In my advanced classical physics course, it was stated that the electromagnetic field strength tensor $F_{\mu\nu} = \partial_{\nu}A_{\mu} - \partial_{\mu}A_{\nu}$ is invariant under "one-parameter" gauge transformations of the 4-vector potential: $A_{\mu} \to A_{\mu} + \partial_{\mu}\chi$. In a problem set, I was asked to show that there is no gauge transformation which imposes $A_{\mu} =0$.

My logic was the following: If there was such a transformation, this would require $\partial_{\mu}\chi = -A_{\mu}$, then we would have $F_{\mu\nu} = 0$, which is impossible in general (unless $F_{\mu \nu} = 0$ in EVERY gauge).

However, in the solution, it is stated that there is no such solution "because $\chi$ only carries one parameter". I understand that the condition would require 4 independent equations to be satisfied, but I don't understand immediately why is this not possible. I don't understand what is meant by a "one-parameter" transformation and I haven't found any useful information about this.

I would like to ask for clarification. In particular, I would like to understand what is meant by a "one-parameter" gauge transformation, and whether the given solution is consistent with/equivalent to my logic above.

As an extra, I would appreciate any short comments on whether (how) this "one-parameter" gauge transformation is related to one-parameter Lie groups?


2 Answers 2


"One-parameter" in this context just means that there is a single $\mathbb{R}$-valued function $\chi$ that parametrizes the gauge transformation - as opposed to e.g. the "two-parameter" transformation for some $\mathbb{R}^2$-valued field $A_\mu = \begin{pmatrix}A^1_\mu \\ A^2_\mu\end{pmatrix}$ $$\begin{pmatrix}A^1_\mu \\ A^2_\mu\end{pmatrix} \mapsto \begin{pmatrix}A^1_\mu \\ A^2_\mu\end{pmatrix} + \partial_\mu \begin{pmatrix}\chi^1\\ 0\end{pmatrix} + \partial_\mu \begin{pmatrix}0 \\ \chi^2\end{pmatrix}$$ for independent functions $\chi^1,\chi^2$ we could imagine instead.

You've just presented a more explicit argument for why we cannot achieve $A=0$ for arbitrary $A$ with just one $\chi$, i.e. your logic is perfectly correct, that's exactly how one shows that a one-parameter transformation isn't enough.

One might contrast this with the case of a general non-Abelian gauge theory where the gauge field $A$ takes values in a Lie algebra $\mathfrak{g}$ and the gauge transformations are parametrized by a $\mathfrak{g}$-valued function $\chi$ as $$ A_\mu \mapsto A_\mu + \partial_\mu \chi + [\chi, A]$$ where $\chi$ is now arguably a "$\mathrm{dim}(\mathfrak{g})$-parameter gauge transformation" (which is still not enough to zero $A$ since $A$ is also $\mathfrak{g}$-valued). The case of electromagnetism is simply $\mathfrak{g} = \mathfrak{u}(1) = \mathbb{R}$.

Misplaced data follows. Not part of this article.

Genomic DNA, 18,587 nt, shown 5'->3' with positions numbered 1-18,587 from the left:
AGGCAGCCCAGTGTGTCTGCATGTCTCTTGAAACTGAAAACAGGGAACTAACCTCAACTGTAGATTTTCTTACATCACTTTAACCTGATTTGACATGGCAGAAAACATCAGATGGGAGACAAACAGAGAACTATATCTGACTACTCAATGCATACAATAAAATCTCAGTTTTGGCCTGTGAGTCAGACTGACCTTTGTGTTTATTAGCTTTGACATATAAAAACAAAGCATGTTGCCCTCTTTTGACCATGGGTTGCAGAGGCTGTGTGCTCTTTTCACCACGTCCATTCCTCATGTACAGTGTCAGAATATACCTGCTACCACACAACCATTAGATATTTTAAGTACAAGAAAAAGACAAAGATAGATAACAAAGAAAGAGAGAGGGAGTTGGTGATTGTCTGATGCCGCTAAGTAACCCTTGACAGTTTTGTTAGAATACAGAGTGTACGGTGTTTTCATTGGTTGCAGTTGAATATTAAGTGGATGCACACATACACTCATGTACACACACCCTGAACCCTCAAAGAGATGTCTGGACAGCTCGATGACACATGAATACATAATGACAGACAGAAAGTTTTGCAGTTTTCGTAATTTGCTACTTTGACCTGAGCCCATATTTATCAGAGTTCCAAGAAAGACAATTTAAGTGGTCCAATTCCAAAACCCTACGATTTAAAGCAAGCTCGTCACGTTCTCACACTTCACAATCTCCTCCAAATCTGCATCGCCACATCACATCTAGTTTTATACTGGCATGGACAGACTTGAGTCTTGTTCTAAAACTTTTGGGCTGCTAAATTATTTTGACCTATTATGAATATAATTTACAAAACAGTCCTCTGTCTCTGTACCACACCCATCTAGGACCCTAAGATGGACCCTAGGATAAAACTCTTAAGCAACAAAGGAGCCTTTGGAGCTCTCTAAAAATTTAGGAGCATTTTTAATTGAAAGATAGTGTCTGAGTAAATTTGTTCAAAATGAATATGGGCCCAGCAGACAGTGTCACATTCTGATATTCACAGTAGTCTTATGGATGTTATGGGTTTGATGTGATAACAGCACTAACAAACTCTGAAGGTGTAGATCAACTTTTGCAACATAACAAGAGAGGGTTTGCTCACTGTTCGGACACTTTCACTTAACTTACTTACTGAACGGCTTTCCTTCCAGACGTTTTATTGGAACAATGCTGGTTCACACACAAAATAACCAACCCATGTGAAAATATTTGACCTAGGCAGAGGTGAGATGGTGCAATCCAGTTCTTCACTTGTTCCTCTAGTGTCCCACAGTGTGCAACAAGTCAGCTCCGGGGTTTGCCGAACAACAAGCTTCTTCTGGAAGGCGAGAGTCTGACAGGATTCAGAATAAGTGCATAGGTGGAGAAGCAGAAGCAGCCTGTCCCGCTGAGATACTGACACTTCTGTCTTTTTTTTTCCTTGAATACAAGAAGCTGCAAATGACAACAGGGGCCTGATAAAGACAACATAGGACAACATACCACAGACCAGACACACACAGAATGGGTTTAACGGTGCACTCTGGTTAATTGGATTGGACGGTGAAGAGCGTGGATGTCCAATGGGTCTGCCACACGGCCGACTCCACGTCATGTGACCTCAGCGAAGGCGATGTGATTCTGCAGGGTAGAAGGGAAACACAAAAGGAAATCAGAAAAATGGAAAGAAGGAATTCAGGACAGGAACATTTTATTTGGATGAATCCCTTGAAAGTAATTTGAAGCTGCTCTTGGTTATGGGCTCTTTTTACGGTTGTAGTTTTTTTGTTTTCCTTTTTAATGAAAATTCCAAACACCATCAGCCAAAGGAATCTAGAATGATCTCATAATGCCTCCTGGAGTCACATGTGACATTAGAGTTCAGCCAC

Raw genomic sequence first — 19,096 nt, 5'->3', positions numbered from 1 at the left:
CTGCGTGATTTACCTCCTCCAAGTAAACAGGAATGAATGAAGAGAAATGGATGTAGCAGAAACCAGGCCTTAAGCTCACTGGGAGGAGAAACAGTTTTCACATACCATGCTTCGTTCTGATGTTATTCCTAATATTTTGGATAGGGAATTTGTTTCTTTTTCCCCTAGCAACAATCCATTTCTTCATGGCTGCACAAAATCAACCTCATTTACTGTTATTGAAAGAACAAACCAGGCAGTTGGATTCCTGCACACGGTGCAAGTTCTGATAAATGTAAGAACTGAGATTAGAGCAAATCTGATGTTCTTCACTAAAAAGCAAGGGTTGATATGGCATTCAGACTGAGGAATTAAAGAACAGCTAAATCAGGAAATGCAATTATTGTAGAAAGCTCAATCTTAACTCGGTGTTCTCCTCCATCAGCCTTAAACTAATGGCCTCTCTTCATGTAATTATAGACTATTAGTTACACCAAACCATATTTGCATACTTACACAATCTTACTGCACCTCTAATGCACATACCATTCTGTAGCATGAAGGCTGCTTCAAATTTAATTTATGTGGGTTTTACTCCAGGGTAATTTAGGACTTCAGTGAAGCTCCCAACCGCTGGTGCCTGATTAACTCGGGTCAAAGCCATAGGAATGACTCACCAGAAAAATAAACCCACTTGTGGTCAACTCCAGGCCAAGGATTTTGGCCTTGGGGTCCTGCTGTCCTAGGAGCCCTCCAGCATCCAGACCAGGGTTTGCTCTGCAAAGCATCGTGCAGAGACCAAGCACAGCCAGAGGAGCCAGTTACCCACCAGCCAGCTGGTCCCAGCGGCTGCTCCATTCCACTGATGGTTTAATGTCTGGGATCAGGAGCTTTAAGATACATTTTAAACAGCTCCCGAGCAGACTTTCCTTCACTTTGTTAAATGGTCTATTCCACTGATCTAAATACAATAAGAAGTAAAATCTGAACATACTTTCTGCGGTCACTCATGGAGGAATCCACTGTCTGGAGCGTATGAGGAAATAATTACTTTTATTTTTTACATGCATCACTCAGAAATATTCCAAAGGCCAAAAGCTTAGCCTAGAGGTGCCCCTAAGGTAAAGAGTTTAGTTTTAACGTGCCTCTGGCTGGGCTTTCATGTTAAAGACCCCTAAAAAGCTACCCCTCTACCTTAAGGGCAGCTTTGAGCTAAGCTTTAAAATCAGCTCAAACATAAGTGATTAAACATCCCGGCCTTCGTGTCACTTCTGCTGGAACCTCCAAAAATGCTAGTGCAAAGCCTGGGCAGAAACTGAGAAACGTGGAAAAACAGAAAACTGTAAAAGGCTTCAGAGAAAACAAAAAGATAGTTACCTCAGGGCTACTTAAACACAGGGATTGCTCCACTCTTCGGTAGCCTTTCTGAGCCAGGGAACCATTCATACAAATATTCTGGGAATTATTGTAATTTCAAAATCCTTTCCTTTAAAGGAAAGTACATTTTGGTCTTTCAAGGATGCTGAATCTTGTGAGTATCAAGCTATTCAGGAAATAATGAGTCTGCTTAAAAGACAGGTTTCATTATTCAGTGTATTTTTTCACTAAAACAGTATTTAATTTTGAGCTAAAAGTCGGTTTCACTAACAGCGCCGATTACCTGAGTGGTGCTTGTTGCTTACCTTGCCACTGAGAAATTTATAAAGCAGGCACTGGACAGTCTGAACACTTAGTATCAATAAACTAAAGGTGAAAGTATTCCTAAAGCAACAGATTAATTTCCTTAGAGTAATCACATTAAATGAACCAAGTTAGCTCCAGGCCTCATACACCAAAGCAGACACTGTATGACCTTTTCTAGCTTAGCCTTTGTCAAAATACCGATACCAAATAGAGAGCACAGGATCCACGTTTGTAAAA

• $\begingroup$ note that your "two-parameter" example is still a one-parameter transformation (with parameter $\chi_1+\chi_2$). Even if we had a gauge field that transformed like that, and even if we lived in two dimensions, you could still not set $A_\mu=0$ using that transformation. $\endgroup$ Dec 30, 2021 at 2:50
  • $\begingroup$ @AccidentalFourierTransform You're right, of course. I've edited the answer, though I'm not sure it now still makes the point so succinctly as I intended it to... $\endgroup$
    – ACuriousMind
    Dec 30, 2021 at 2:59
  • $\begingroup$ Yes, I understand why you wanted to use that example. The simplest alternative I could come up with is, in 2d, to use $\delta A_\mu=\partial_\mu \chi_1+\epsilon_{\mu\nu}\partial^\nu\chi_2$ (or in higher dimensions, $\delta A=\mathrm d\chi_1+\star\mathrm d\chi_2$, although again it is unclear whether this will help OP or not) $\endgroup$ Dec 30, 2021 at 17:20

The answer to this question obviously depends on $F_{\mu\nu}$, so it is not down to just a counting of degrees of freedom. Let us show that if there is such $\chi$ then $F_{\mu\nu}=0$.

Suppose there is $\chi$ obeying $A_\mu+\partial_\mu\chi=0$. Then it obeys $\partial_\nu \chi =-A_\nu$. Taking a derivative this means that it further obeys $\partial_\mu \partial_\nu \chi = -\partial_\mu A_\nu$. Now we anti-symmetrize, we will have $$\partial_{[\mu}\partial_{\nu]}\chi=-\partial_{[\mu}A_{\nu]}\tag{1}.$$

The left-hand side is zero because $\partial_\mu\partial_\nu\chi$ is symmetric under $\mu\leftrightarrow \nu$. The right-hand side is $-2F_{\mu\nu}$. Therefore if such $\chi$ exists we must have $F_{\mu\nu}=0$.

Since the existence of $\chi$ implies $F_{\mu\nu}=0$, by contraposition, $F_{\mu\nu}\neq 0$ implies there is no such $\chi$.

  • $\begingroup$ It is my understanding that OP was already aware of this argument (if possibly not formulated as precisely), and the actual question is, what is meant by "one-parameter". So I am not sure if this actually addresses the confusion in the OP. I might be wrong, of course. $\endgroup$ Dec 30, 2021 at 17:22

Your Answer

By clicking “Post Your Answer”, you agree to our terms of service, privacy policy and cookie policy

Not the answer you're looking for? Browse other questions tagged or ask your own question.